1. Miami: Charleston Southern, at Florida, at Texas A&M, UCF
2. Virginia: USC, Richmond, at Connecticut, East Carolina
3. North Carolina: McNeese State, at Rutgers, Connecticut, Notre Dame
4. North Carolina State: at South Carolina, William & Mary, East Carolina, South Florida
5. Boston College: at Kent State, UCF, Rhode Island, Notre Dame
6. Wake Forest: at Baylor, Mississippi, Navy, Vanderbilt
7. Virginia Tech: at East Carolina, Furman, at Nebraska, Western Kentucky
8. Duke: James Madison, Northwestern, Navy, at Vanderbilt
9. Maryland: Delaware, at Middle Tennessee, California, Eastern Michigan
10. Clemson: Alabama, Citadel, South Carolina State, South Carolina
11. Georgia Tech: Jacksonville State, Mississippi State, Gardner-Webb, at Georgia
12. Florida State: Western Carolina, Tennessee-Chattanooga, Colorado, Florida
Why Clemson, Georgia Tech and FSU at the bottom? Any school that has the chutzpah to schedule not one but two Championship Subdivision games doesn't deserve better. Besides, FSU has to play Florida, Tech has to play Georgia, and Clemson has to play South Carolina. Now look at the schedules again.
Former Miami AD Paul Dee didn't do coach Randy Shannon any favors with this group of games. Chuck Southern is a nice breather, but road games at Texas A&M and Florida are brutal. And a home game against defending C-USA champ UCF will be a struggle.
Anyone who seeks out a game with USC skyrockets to the top. The rest of the schedule isn't much easier for Virginia: Connecticut and ECU are bowl teams, and Richmond is one of the top three Championship Subdivision teams.
Top five games: Clemson vs. Alabama (in Atlanta); Florida at Florida State; Georgia Tech at Georgia; Virginia Tech at Nebraska; California at Maryland.
Bottom five games: South Carolina State at Clemson; Gardner-Webb at Georgia Tech; McNeese State at North Carolina; Rhode Island at Boston College; William & Mary at NC State.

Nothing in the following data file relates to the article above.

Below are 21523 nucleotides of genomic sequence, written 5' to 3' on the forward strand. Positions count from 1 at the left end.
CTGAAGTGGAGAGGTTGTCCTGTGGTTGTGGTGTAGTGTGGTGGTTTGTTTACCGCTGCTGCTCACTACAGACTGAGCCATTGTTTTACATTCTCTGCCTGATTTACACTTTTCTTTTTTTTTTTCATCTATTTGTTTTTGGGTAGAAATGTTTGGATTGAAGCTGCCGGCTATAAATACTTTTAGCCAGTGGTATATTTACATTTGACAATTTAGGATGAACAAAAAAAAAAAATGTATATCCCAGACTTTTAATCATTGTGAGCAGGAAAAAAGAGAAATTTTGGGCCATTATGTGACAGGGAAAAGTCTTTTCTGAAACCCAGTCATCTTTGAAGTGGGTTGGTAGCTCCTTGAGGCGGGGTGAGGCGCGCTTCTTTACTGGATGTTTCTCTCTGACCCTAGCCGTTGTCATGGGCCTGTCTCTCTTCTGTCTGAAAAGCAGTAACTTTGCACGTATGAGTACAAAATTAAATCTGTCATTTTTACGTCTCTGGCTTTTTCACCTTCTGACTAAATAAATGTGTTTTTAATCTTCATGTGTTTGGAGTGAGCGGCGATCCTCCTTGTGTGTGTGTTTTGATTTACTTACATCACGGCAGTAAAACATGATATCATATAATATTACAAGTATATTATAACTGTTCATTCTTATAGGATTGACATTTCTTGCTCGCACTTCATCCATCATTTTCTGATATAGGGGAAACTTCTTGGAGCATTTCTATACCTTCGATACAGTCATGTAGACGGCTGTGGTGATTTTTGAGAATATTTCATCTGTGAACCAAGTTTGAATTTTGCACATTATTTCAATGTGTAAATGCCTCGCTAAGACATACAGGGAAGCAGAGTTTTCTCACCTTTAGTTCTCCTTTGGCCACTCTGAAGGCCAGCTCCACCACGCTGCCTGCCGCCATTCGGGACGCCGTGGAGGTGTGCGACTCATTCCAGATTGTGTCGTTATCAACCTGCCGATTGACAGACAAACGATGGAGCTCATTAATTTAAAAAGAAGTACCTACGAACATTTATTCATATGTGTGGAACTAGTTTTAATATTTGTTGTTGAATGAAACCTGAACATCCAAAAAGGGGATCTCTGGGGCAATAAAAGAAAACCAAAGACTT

Games against BCS schools: 23 (out of 48): 48 percent.
Games against Championship Subdivision schools: 14 (out of 25 remaining): 56 percent.
1. Pittsburgh: Bowling Green, Buffalo, Iowa, at Navy, at Notre Dame
2. Syracuse: at Northwestern, Akron, Penn State, Northeastern, at Notre Dame
3. West Virginia: Villanova, at East Carolina, at Colorado, Marshall, Auburn
4. South Florida: Tennessee-Martin, at UCF, Kansas, at Florida International, at North Carolina State
5. Cincinnati: Eastern Kentucky, at Oklahoma, Miami (OH), at Akron, at Marshall
6. Connecticut: Hofstra, at Temple, Virginia, Baylor, at North Carolina
7. Louisville: Kentucky, Tennessee Tech, Kansas State, at Memphis, Middle Tennessee
8. Rutgers: Fresno State, North Carolina, at Navy, Morgan State, Army
Why Pitt No.1? Because the Panthers are the only league team that didn't schedule a Championship Subdivision team. Plus, games against Iowa and at Notre Dame — and even at Navy — aren't easy.
What, Syracuse couldn't complete the trifecta and schedule Northsouthern?
West Virginia has two of the better noncon games in the nation in Auburn and at Colorado. Both will be challenges: one for SEC pride (Auburn), the other a statement game for a program on the rise (Colorado).
One of the more intriguing games of the season: Cincinnati at Oklahoma. The Bearcats are terrific in the secondary and can rush the passer. It'll be a tough game for Sooners QB Sam Bradford.
Top five games: Auburn at West Virginia; Cincinnati at Oklahoma; Kansas at South Florida; Fresno State at Rutgers; Pitt at Notre Dame.
Bottom five games: Villanova at West Virginia; Tennessee-Martin at South Florida; Morgan State at Rutgers; Tennessee Tech at Louisville; Hofstra at Connecticut.
Games against BCS schools: 16 (out of 40): 40 percent.
Games against Championship Subdivision schools: 7 (out of 24 remaining): 29 percent.
About 325 former Penn State players, among them Kerry Collins and Paul Posluszny, have signed a statement supporting the lawsuit filed by the family of former coach Joe Paterno.
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Since 2002, USC has finished in the top 4 in every final AP poll. No other school has finished in the top 12 every year. In fact, USC, Ohio St., Oklahoma and Texas are the only schools to end each of the last seven seasons in the Top 25.